Traditional Thursdays: The Three Little Wolves and the Big Bad Pig

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What better way to celebrate traditional Thursdays than to take a look at a hilarious spin on a classic tale? Eugene Trivizas and Helen Oxenbury use bright and contrasting watercolors to introduce a delightful story juxtaposing the reality of mother nature.
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In this spin-off, three little wolves are told that their time has come to go make a new home for themselves. As they embark on this quest, they are faced with trial after trial of an angry pig determined to make their lives miserable. The details draw attention to the animals’ expressive faces, and their positioning is consistently able to show a very vivid cause and effect relationship. Every time the pig acts, readers can see the wolves’ shocked expressions. The variety in the wolves’ constructions keeps readers engaged and guessing at what the wolves will do next.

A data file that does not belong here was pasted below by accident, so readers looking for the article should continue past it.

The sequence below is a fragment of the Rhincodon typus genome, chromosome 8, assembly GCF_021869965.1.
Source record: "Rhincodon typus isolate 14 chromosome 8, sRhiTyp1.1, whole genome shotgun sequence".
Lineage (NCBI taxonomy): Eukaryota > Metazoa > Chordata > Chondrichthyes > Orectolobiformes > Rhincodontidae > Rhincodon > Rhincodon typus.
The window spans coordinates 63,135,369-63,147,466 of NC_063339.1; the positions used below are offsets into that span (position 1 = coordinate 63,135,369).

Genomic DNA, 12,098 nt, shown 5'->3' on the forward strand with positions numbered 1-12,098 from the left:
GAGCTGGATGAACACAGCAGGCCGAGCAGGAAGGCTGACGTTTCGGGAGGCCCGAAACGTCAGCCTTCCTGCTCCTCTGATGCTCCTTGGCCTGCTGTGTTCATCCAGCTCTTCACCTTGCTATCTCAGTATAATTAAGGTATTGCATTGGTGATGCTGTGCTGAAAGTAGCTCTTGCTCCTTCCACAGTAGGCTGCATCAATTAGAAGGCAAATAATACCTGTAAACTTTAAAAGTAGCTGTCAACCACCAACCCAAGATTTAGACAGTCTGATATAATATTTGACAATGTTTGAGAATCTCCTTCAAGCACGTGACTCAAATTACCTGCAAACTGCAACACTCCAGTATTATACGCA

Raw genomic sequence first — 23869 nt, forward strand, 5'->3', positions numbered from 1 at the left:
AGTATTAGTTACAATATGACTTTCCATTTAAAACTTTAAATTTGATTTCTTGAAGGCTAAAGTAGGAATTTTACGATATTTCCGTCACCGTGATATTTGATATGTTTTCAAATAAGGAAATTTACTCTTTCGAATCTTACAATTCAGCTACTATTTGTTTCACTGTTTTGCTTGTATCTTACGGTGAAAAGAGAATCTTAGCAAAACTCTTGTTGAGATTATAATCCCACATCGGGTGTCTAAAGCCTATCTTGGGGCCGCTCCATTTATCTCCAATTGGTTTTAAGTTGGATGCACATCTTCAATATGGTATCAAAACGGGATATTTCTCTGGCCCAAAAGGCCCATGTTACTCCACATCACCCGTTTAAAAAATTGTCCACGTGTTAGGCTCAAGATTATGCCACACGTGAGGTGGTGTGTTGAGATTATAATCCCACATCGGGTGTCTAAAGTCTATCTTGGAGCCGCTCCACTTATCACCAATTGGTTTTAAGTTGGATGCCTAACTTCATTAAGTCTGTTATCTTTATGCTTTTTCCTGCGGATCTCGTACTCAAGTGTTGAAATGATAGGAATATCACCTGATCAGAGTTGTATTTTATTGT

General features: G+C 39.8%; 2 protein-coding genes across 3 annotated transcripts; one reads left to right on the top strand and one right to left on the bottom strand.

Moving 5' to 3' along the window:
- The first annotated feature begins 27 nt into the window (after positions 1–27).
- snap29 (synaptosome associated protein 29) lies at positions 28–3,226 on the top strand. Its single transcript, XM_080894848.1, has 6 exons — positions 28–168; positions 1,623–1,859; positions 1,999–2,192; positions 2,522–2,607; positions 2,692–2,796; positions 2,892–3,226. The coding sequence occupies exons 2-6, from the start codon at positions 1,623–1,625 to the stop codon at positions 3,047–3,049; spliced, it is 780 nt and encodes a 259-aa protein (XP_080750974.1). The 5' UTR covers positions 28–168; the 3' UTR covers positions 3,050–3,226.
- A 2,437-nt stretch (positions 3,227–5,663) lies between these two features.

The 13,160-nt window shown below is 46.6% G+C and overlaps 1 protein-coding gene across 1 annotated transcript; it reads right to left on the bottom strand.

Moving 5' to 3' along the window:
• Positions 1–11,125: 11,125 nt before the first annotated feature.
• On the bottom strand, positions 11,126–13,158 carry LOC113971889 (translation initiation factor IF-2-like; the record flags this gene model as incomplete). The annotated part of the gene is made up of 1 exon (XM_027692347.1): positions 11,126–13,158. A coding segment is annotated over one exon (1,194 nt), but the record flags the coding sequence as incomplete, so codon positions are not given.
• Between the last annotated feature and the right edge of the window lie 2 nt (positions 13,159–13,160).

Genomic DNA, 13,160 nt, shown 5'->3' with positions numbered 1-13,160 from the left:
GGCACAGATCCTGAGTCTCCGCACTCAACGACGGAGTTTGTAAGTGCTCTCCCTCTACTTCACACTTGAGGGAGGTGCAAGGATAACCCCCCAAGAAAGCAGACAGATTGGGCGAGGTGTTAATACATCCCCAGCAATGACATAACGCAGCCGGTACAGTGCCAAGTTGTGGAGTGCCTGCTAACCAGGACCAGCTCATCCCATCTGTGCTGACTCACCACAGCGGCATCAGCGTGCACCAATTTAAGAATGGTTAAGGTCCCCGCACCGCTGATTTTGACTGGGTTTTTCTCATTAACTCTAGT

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As the wolves create more and more intricate homes for themselves, the pig’s actions become shockingly more intense – personification lends itself to the story through language and imagery in a way that will leave kids in awe at the action that can be conveyed in a two-dimensional lay-out.

No explanation is ever provided for the pig’s resentment towards the wolves, and while it can be frustrating to miss such a vital piece of foundational information, the lack of this detail can be a great way to include kids in the telling of the story. Kids can draw and write their own explanations for how this book’s spin-off was written. Trivizas’ play on the childhood classic keeps just enough of the original story’s structure to be recognizable, adding the perfect amount of alteration to keep readers on their toes. This book is well worth the read for adults and children alike.

– Renee Chen

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